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Lennie Small from 'Of Mice and Men' by John Steinbeck - Character Study.

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LENNIE SMALL from 'Of Mice and Men' by John Steinbeck - Character Study Lennie has a dream of owning a small piece of land with George, but can only remember one aspect of this dream, which is having a small rabbit hutch so that he can tend rabbits. He cannot entirely understand the dream. He has an obsession with rabbits, throughout the novel he constantly reminds us of this, "the rabbits we're gonna get, and I get to tend 'em." (Pg. 73) George uses this obsession to encourage Lennie to think again before doing something wrong, George says to Lennie "you ain't gonna get in no trouble, because if you do, I won't let you tend the rabbits." (Pg. 16) Lennie loves listening to George talking about their future dream "Tell how it's gonna be."(Pg. 111), he asks George. Lennie grows excited of tending the future rabbits, most likely so that he can pet them "Lennie was still smiling with the delight at the memory of the ranch"(Pg. 66) He finds great joy in touching soft things, whether a cotton dress, soft hair, a soft rabbit or puppy. ...read more.


For example Curley sees Lennie as a big guy but his strength is overridden with his childish actions, Curley is mistaken and later regrets picking a fight with Lennie because Lennie reveals his true strength. Lennie is innocent, however he is still capable of great violence he lacks the ability to physically control himself when he is violent, he is unable to make decisions for himself and relies on George for action. For example, only on George's say so did Lennie fight back to Curley but when George demanded that he should let go of Curley's hand Lennie was unable to control himself. Lennie has an innocent nature but his actions are the cause of major consequences for both animals and humans. For example, the incident in Weed. Lennie doesn't intend to harm anyone, he is just unable to control his innocent actions. Lennie relies on George to lookout for him, to prevent such incidents from occurring again. He also needs him to reach their future American Dream Lennie is useless in the few tasks that are given to him. "Lennie came crashing back through the Brush. He carried one small willow stick" (Pg. ...read more.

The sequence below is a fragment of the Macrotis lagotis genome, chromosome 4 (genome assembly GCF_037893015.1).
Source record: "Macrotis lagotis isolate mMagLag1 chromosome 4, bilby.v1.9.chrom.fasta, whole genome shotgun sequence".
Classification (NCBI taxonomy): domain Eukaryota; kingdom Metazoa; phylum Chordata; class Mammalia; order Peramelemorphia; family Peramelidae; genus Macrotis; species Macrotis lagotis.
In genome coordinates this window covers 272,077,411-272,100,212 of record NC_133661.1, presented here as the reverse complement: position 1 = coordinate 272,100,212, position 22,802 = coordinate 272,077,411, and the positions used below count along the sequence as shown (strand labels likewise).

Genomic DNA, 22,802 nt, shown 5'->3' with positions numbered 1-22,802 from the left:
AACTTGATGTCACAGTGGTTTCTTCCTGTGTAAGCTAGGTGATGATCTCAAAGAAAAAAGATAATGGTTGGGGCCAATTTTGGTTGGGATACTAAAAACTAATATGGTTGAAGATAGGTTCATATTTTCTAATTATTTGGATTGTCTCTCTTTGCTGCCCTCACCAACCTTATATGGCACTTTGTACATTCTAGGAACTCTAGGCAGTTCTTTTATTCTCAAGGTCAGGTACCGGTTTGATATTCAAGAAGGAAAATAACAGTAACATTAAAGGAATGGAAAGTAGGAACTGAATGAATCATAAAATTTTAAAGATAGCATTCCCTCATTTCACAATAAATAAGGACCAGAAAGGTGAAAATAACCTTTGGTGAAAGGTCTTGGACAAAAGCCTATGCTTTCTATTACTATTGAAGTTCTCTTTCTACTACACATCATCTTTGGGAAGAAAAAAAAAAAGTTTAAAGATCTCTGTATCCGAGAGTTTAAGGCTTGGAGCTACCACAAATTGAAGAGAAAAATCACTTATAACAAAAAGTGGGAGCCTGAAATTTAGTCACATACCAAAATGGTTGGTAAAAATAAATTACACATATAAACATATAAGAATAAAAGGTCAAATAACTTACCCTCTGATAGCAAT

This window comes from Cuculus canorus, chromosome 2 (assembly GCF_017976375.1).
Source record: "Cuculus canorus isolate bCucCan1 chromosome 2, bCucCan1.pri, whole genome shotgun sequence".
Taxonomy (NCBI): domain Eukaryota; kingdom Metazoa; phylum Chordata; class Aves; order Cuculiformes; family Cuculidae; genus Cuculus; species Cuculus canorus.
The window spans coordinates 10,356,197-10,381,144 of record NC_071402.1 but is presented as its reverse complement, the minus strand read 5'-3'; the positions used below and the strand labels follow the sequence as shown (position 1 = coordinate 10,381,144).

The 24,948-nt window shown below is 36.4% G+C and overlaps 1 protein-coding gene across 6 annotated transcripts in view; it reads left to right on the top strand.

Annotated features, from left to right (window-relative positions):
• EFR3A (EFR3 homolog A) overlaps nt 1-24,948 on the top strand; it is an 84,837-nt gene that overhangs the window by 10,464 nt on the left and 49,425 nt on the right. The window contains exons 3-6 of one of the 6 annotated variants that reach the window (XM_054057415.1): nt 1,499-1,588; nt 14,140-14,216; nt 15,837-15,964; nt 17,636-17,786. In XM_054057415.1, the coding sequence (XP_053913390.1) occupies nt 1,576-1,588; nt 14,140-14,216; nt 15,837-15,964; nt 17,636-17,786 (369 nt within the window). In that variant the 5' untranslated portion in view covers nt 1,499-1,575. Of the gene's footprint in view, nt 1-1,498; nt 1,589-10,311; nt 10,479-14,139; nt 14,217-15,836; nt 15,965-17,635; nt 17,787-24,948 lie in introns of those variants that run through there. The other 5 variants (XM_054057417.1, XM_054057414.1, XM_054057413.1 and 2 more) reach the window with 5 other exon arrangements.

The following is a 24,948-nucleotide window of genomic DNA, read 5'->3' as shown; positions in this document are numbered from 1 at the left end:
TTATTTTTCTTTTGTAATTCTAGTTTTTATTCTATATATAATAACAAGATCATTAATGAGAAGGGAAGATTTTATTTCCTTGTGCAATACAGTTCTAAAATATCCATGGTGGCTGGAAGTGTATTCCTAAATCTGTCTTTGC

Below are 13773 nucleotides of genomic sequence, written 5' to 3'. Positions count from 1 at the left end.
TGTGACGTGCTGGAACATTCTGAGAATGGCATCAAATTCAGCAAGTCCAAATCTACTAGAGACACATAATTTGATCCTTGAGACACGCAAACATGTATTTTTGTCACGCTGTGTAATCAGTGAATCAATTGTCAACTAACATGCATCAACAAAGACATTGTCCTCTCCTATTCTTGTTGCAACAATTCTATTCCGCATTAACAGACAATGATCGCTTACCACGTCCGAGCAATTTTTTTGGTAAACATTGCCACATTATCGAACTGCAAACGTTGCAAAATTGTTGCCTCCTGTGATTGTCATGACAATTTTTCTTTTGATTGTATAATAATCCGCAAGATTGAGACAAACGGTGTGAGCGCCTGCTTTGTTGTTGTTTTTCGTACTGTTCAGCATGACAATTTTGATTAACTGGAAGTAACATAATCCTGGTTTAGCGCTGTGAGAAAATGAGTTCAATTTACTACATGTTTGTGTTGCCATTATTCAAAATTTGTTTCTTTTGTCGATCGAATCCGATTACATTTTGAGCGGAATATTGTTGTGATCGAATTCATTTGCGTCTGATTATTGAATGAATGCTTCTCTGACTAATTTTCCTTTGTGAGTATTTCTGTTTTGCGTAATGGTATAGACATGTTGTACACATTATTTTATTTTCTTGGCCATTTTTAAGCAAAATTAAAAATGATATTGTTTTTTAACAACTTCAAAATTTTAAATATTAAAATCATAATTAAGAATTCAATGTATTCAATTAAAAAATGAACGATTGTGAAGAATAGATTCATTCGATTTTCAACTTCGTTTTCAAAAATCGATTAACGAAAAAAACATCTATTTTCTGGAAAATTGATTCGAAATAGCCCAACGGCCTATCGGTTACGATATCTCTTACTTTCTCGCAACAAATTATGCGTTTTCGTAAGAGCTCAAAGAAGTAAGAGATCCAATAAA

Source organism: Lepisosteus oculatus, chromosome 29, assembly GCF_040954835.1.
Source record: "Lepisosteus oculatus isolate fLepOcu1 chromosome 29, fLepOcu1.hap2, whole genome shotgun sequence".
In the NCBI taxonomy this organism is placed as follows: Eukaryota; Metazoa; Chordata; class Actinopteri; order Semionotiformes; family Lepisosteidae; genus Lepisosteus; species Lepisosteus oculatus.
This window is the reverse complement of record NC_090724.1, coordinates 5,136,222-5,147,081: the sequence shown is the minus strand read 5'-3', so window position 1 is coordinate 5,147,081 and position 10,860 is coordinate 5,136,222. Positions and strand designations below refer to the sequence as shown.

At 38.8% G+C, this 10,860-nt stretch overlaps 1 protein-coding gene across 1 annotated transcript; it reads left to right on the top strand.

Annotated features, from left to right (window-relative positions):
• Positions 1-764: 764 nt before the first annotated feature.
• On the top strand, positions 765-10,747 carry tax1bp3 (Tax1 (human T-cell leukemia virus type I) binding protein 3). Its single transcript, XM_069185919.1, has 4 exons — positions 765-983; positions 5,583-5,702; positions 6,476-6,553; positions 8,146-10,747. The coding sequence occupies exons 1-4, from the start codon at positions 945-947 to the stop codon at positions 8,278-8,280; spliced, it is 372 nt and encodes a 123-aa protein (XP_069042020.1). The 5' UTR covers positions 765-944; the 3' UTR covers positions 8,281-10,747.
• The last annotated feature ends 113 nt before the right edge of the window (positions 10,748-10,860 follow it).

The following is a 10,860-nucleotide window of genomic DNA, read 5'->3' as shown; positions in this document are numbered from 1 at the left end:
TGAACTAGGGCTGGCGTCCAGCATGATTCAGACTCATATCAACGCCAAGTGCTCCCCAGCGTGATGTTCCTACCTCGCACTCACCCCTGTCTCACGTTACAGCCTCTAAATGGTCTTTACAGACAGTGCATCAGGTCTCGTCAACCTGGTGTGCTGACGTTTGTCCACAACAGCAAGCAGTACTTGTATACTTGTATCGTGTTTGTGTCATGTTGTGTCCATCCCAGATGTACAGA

Lennie is almost entirely incapable of making decisions by himself and realizes on George for action. About hand SAY SO Lennie: George's companion, the source of the novel's conflict. Lennie, enormous, ungainly, and mentally slow, is George's polar opposite both mentally and physically. Lennie's ignorance and innocence and helplessness, his childish actions, such as his desire to pet soft things, contrast his physical bulk, making him likeable to readers. Although devoid of cruel intentions, Lennie's stupidity and carelessness cause him to unwittingly harm animals and people, which creates trouble for both him and George. Lennie is tirelessly devoted to George and delights in hearing him tell of the dream of having a farm, but he does not desire the dream of the American worker in the same way that George does. His understanding of George's dream is more childish and he grows excited at the possibility of tending the future rabbits, most likely because it will afford him a chance to pet their soft hides as much as he wishes. Nevertheless, a dream is a dream, different for everyone, and George and Lennie share the similar attribute of desiring what they haven't got. Lennie, however, is helpless to attain his dream, and remains a static character throughout, relying on George to fuel is hope and save him from trouble. ...read more.

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